Honoring Our Region’s Underground Railroad Legacy

Anthony Mayle stands in front of rocky hiding place for escaping slaves.
Anthony Mayle stands in front of rocky hiding place used to harbor escaping slaves.

Henry Robert Burke is a published author, historian, volunteer, lecturer and newspaper columnist. Burke’s work is viewed as valuable slave research. He was nationally recognized as an Underground Railroad scholar until his death in 2012. “He was such a great person and a huge loss to our community,” says Amanda Mayle, Burke’s cousin.

The focus of Burke’s research on the Underground Railroad, a route of safe houses during the Civil War-era, has allowed Ohioans a greater understanding of this time period. Burke had a desire and natural ability to share his knowledge with everyone. His mission is being carried out specifically at the Belpre Historical Society’s Farmer’s Castle Museum. A staple of the “Belle Prairie” roots, the exhibit further advances the knowledge of its patrons.

The Underground Railroad organized change and expanded in the area over the course of 50 years. Caves throughout Hocking Hills, secluded basements in homes and attics and in-between floorboards were some of the hiding places for passengers. Maps of different routes and houses can be found on display. One of the substantial spots is Stone’s Overlook and Aunt Jenny’s, where she developed a system to alert abolitionist across the river that slaves were coming.

The Belpre Historical Society’s Farmer’s Castle Museum is open April through October on Wednesdays and Saturdays from 1:00 p.m. until 4:00 p.m. and by appointment. With a volunteer-based staff, the center relies on donations from personal, group and business donations in order to operate.

Honored with a lifetime achievement award in African American history research from the Washington County Historical Society. Burke’s work is a staple of the Southeast Ohio community. Recognized by the Friends of Freedom Society with Burke’s Conductor of the Year award in 1999, his honors spread to many states and his memory has reached thousands. “We will maintain the exhibit and his works, as long as we have the museum,” says president of the Belpre Historical Society, Nancy Sams.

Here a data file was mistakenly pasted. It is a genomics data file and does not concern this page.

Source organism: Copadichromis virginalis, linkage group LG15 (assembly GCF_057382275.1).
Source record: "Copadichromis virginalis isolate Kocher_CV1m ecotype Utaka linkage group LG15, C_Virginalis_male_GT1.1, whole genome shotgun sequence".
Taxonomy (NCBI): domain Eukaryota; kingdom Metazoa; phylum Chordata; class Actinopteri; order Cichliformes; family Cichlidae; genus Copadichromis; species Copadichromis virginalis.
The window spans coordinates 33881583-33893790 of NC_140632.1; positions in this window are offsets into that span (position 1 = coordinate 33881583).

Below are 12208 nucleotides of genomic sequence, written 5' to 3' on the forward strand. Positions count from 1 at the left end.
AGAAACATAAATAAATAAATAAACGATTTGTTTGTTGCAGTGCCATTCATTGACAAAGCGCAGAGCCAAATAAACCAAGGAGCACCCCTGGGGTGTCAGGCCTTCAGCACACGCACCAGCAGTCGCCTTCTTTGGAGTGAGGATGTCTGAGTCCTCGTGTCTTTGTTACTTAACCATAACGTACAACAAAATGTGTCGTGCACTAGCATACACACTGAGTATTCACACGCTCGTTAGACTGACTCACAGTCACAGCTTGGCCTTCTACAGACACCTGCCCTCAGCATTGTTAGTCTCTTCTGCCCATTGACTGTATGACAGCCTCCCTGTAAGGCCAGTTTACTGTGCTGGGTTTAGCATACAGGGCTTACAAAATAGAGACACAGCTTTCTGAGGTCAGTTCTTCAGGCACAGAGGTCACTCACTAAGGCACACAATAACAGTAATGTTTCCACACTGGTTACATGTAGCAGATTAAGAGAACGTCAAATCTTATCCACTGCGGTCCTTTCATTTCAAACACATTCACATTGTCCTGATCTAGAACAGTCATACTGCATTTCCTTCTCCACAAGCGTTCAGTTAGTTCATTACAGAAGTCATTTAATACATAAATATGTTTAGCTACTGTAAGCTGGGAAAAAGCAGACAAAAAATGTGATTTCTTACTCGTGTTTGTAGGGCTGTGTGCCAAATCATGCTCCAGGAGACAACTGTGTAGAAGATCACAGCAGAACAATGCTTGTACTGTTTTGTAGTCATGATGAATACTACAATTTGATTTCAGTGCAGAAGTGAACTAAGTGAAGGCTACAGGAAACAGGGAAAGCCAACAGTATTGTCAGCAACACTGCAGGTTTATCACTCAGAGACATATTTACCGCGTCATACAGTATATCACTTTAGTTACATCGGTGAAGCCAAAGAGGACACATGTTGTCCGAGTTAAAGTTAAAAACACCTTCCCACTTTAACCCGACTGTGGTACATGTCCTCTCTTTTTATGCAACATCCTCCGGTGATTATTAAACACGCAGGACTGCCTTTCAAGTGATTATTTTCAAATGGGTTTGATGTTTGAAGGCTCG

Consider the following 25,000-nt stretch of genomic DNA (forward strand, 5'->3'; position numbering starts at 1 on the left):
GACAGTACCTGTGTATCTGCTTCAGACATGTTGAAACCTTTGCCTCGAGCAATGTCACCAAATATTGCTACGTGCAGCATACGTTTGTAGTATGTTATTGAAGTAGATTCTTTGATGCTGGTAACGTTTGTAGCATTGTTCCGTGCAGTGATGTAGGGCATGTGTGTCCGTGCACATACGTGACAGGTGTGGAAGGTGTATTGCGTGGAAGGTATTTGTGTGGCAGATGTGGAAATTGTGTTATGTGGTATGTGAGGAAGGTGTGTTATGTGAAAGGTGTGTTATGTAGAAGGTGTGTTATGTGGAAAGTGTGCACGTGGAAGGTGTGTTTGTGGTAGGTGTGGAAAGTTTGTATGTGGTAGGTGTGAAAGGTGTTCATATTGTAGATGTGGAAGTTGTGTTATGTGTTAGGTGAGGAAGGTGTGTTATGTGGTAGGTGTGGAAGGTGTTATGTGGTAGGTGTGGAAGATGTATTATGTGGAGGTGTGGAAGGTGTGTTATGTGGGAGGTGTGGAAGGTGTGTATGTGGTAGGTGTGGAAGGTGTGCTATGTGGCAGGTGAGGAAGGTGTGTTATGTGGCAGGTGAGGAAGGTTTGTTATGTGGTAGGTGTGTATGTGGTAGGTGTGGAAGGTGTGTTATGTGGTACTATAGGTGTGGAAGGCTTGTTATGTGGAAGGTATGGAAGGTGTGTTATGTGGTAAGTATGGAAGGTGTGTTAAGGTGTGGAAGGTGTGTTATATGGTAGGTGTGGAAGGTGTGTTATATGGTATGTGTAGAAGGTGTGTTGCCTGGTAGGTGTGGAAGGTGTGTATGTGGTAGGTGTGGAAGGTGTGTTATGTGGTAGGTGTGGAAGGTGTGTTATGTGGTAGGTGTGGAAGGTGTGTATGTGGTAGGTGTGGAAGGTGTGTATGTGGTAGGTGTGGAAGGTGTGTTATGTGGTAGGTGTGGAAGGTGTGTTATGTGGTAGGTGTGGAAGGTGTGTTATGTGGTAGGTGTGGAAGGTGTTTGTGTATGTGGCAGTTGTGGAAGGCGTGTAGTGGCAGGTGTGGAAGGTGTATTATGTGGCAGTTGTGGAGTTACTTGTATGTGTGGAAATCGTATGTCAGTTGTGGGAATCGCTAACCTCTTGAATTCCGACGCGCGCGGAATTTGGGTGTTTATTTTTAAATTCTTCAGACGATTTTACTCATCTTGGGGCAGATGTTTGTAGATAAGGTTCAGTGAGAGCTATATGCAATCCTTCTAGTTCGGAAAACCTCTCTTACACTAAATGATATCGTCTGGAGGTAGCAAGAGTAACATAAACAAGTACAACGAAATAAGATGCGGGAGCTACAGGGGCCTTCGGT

Based on the research by Burke, the exhibit informs visitors how the Underground Railroad was organized, who was involved and the immense risk they took to help others. Visitors will encounter panels lining the room filled with maps, pictures, video presentations and the fascinating stories of those involved. The center hopes to “Expand the base of knowledge in the area,” says Sams.

Burke made sure to share as much information as possible with friends before his death in 2012. He created groups, held meetings with friends and associates, and made sure his work was protected and available to the masses at the Belpre Historical Society.

Over 200 years have passed, and the citizens of Washington County are still working as activists and continuing with the work of Burke. “His life work was to promote and reach people, “Teaching about the Underground Railroad and the work of the abolitionist movement,” says Sams.

Though a private person, Burke expressed his knowledge and links to the past to anyone who would listen, he was not shy about putting it out there. Anthony Mayle, a cousin of Burke says, “He was not only a family member, but a mentor, and a father figure.” Mayle works as a board member of the Multicultural Genealogical Center in Chesterhill.

Mayle works to continue Burke’s work by inspiring and celebrating diversity and multicultural history throughout the Southeast Ohio area. He is also helping to uncover a possible station to the Underground Railroad. Mayle spreads his knowledge and assists as a guide by holding lecturers and discussions, mentoring and writing to educate the masses on African American culture and heritage, and also working to create an environment of equality and significance of life, liberating the confolds of the mind.

Abolitionists like, James and Margaret Smith of Belpre, gave aid and comfort to hundreds of runaway slaves in the Civil War-era. Their selflessness is not only commendable, it is admired. Their work speaks volumes of “loving thy neighbor.” They did not stick to the confines of what norms they were presented with. Noble volunteers risked their lives and safety to make our nation greater, using their revolutionary minds to exhaust change in a nation that did not value the lives of slaves.

Abolitionists have acted as beacons of change and set the foundation for other righteous foundations to follow. Their work in advocating that no man is property, no man should be treated as less than, and no man is better than another can be seen today in the Black Lives Matter movement. Black Lives Matter is a national movement working for the validity of black life and building the black liberation movement.

The son of Henry, Paul Burke says, “My dad believed that Black Lives Matter his entire life.” Way before there was a slogan, Paul recalls that his dad wanted young people specifically to know their history. He wanted a tightly woven community of knowledgeable people on the truth of African American’s roles in history and their importance in society today.

The stories of the slaves and the abolitionists are not restricted to the bricks of the simple BHC building, but in the houses, the caves, the trees, the river, the land and the people of Southeast Ohio. The descendants of change-agents and current volunteers like Nancy Sams, Anthony Mayle and Paul Burke.

“My dad was superman…He always wanted to make a mark on young people to make sure they understand” says Paul Burke.



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